Cost regulators for NHS treatments in England and Wales are standing by their position that Orexigen’s weight loss pill Mysimba can not be recommended as a cost-effective treatment option.
The National Institute for Health and Care Excellence has published a final appraisal determination not recommending use of Mysimba (naltrexone/bupropion) as an adjunct to a reduced-calorie diet and increased physical activity for the management of weight in adult patients meeting certain criteria.
“Clinical trial evidence shows that naltrexone-bupropion with lifestyle measures is more effective than lifestyle measures alone, but its long-term effectiveness is unknown,” the Institute said.
The drug would cost £2.61 per day per person for however long they need to take it, but cost effectiveness calculations were uncertain because more robust evidence is needed to show how effective the drug is in the long term, it noted.
However, Ahmed Al-Derzi, chief executive of Consilient Health, which bought rights to commercialise and distribute Mysimba in the UK and Ireland from Orexigen back in December, insists that the drug has an important role to play in the management of obesity, complex, multifactorial chronic disease.”
“Obesity is a significant and growing issue in the UK, and Mysimba is an important new therapy in the management of this complex, multifactorial chronic disease,” insisted Ahmed Al-Derzi, chief executive of Consilient Health, which bought rights to commercialise and distribute Mysimba in the UK and Ireland from Orexigen back in December.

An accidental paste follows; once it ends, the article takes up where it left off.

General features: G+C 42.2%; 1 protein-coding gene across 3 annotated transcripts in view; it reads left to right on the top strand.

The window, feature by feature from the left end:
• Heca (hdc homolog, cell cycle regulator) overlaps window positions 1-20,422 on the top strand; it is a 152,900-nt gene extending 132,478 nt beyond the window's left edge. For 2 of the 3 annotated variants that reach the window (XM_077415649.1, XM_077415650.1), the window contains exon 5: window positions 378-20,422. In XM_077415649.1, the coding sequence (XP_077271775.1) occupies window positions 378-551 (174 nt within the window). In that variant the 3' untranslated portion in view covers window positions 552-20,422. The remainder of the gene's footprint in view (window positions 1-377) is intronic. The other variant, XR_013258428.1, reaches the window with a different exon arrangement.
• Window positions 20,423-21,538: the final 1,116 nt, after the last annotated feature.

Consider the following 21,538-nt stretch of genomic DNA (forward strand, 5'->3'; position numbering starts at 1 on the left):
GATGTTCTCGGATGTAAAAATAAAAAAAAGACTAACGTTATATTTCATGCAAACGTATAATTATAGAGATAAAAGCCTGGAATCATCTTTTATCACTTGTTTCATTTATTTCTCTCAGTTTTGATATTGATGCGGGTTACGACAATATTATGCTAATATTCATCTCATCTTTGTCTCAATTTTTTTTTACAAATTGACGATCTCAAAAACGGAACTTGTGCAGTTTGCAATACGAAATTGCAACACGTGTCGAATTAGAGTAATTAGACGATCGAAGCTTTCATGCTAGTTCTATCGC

“Mysimba costs just £2.61/day; the annual direct costs of obesity to the National Health Service are currently estimated at £6.1 billion”.
Professor John Wilding, who leads research into obesity in the Institute of Ageing and Chronic Disease at the University of Liverpool, was also critical of NICE’s decision.
“The data show that Mysimba provides an innovative option to help patients lose weight in conjunction with lifestyle measures. As a clinician who helps support many people in their efforts to lose weight as part of the treatment of long-term illnesses such as type II diabetes, I think many will be disappointed by this decision as they find it impossible to achieve and maintain weight loss with lifestyle alone,” he said.
Mysimba has a novel mode of action that is not fully understood, but thought to target the central nervous system pathways responsible for hunger and eating, helping patients feel less hungry and resist food cravings.
The drug was approved for use in Europe in 2015 for adults who are obese/overweight and have one or more weight-related co-morbidities, such as type II diabetes or hypertension, with the condition that patients should only be allowed to continue taking the drug if they have achieved at least 5 percent weight loss after after 16 weeks’ treatment.